The year is A.D. 21XX and humanity is…. ah screw it, you’ve heard it all before. This is yet another videogame where billions of humans have died and you are our last hope. There’s just something about ultimate apocalyptic destruction that makes for a good action game. Or survival game. Or story-heavy RPG. Or driving game. First-person shooting. Golf. Heck, is everything better without humans? No, that question is too deep for this game’s colour palette. Humanity is on the brink of extinction and it’s time…
Continue reading “Blazing Chrome – Just Chrome It”
Sometimes all you need is a good story. Whether you’re reading one or writing one, the power of an event unfolding in your mind can not be underestimated. An entire world can come to life right in front of you. Things that are far away can feel like they are right there, if only just for a moment. You can’t have them but you can feel them. Through stories, people’s actions can exist long after they’ve been performed. History can be preserved. A single moment can become its own feeling to go back to. Sometimes you need a bit more though. Sometimes you need a good videogame.
What Remains of Edith Finch is a slow-paced adventure game that takes you to the large Finch family mansion, surrounded by dense forest. Many tragic events have happened here and it has resulted in every Finch family member dying in different ways, and you’re there to investigate what this curse is all about. With no real knowledge of who you even are or what’s waiting in the house, it has a very curious feeling right from the start. All you really know is your character “inherited” this place but hasn’t come here in years. Why would you not visit your gigantic house? It’s this detail that gives a subtle hint of danger and intrigue. How bad could it be? Continue reading “What Remains of Edith Finch – Time Well Spent”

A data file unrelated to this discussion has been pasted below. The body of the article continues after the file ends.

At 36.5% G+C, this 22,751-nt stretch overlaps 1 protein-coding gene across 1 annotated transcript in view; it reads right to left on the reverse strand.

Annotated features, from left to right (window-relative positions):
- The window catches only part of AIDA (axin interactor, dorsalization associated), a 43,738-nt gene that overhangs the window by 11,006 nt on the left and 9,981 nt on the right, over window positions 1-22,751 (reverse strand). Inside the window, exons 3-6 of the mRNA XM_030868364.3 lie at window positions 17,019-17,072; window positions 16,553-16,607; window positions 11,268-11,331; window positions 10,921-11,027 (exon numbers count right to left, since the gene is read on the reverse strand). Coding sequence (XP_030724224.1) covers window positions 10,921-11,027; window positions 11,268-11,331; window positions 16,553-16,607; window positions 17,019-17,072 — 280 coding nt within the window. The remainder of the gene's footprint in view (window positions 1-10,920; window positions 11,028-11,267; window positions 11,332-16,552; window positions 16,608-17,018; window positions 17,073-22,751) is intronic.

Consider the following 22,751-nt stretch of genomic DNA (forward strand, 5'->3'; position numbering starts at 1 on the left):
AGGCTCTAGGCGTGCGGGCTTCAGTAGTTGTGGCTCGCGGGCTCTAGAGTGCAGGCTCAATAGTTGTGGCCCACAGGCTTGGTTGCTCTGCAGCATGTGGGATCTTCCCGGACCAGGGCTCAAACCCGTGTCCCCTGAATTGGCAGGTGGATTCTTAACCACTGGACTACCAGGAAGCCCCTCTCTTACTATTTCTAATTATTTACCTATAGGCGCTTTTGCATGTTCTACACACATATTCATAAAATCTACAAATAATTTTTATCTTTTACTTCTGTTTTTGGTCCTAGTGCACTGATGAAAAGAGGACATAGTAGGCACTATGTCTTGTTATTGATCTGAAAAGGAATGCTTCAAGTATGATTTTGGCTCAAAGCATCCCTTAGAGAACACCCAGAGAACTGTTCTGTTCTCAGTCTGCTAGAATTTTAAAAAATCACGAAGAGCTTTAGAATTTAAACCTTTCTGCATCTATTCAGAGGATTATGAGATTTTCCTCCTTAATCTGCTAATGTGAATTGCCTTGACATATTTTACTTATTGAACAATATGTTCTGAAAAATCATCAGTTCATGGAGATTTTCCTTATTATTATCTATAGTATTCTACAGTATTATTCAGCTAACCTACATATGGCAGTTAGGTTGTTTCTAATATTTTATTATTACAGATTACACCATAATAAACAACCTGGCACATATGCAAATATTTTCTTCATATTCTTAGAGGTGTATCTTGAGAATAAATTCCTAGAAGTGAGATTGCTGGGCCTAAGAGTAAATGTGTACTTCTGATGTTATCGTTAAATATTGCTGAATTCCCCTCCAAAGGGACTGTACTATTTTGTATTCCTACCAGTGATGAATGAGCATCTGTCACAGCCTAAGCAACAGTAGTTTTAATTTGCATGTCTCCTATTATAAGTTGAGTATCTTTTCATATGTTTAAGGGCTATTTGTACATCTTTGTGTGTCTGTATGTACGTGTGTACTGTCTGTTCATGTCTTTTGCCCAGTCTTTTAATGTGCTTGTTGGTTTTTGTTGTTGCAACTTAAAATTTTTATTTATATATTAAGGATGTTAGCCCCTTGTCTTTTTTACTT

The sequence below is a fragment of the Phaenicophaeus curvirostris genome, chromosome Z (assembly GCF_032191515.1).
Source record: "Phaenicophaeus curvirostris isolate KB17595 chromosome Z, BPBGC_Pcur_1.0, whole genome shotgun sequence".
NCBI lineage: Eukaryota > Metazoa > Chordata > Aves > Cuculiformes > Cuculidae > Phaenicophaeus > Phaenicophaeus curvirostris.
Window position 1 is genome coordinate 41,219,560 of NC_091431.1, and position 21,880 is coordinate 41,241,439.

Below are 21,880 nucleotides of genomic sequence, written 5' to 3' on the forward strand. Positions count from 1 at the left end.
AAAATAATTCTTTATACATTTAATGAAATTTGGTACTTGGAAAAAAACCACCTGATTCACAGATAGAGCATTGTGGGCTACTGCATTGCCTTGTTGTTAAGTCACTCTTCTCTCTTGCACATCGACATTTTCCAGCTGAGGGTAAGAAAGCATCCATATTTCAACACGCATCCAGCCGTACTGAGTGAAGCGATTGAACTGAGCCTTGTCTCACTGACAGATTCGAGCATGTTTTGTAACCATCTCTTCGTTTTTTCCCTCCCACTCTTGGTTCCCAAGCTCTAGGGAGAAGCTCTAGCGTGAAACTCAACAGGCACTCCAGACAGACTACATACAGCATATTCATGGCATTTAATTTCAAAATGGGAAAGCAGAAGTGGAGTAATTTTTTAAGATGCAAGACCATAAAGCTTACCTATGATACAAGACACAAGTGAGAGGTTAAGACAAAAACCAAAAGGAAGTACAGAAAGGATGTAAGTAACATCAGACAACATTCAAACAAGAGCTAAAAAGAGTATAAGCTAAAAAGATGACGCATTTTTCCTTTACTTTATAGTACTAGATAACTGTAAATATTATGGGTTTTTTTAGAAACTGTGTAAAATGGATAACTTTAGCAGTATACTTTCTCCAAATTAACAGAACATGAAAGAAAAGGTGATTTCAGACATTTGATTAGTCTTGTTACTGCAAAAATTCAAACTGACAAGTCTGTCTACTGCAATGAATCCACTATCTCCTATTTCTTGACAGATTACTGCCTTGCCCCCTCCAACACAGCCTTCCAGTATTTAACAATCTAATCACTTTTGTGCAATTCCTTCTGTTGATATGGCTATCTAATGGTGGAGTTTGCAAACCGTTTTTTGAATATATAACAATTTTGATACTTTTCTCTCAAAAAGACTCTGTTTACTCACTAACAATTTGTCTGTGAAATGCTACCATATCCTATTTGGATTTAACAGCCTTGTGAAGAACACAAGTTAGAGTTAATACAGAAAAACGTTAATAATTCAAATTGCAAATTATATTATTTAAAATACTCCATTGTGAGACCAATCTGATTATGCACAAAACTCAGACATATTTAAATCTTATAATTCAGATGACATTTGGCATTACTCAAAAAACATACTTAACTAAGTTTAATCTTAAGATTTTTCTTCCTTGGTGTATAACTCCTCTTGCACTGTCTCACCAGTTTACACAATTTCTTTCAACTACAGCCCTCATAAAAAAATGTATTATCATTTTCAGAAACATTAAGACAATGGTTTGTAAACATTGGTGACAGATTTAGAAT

Fear Effect and it’s sequel were breakthrough hits at the turn of the millennium. Releasing late in the life of the original Playstation, they stood out with their stylish cel shaded graphics and sexy bisexual lead character, which was a big deal at the time. And then the series died. 15 years later Square Enix, who inherited the property after buying out Eidos Interactive, put out an open call for expressions of interest in bringing Fear Effect back. A (barely) successful kickstarter followed and last year French developer Sushee shat Fear Effect Sedna out.
Continue reading “Fear Effect Sedna”
You’ve lost yourself. Material objects lay scattered under a decorated tree, endless plates of food are spread across a table, but the holiday spirit has drained the life out of you. There’s no reason for any of this when you just want to lie down. You open the eShop in a desperate search for salvation, but it paralyses you further. So many meaningless titles. Pages and pages of sales. Now you are falling perpetually with no landing in sight, as the bottom of the screen never fills. Suddenly one name stands out, GRIS? The gameplay is a bit unclear but it’s a game about loss with some very high quality art. This might just do it. This might fill the emptiness within your soul.
Continue reading “GRIS – Comfortable Discomfort”
Despite being one of the most popular sports in the world, cricket has rarely been reproduced in anything resembling a fun video game. The last good cricket games I played were the Beam Software developed Super International Cricket (SNES) and its followups on PC. Since sport sims embraced the third dimension cricket games have floundered, with only Codemasters and EA sporadically contracting third string development teams to churn out buggy, unplayable affairs. This is a shame because the first time I played an N64, fresh off my experience with Super International Cricket, I imagined a three dimensional cricket game with a dynamic camera and footwork based shot selection. After almost twenty years, Big Ant Studios have realised my dream.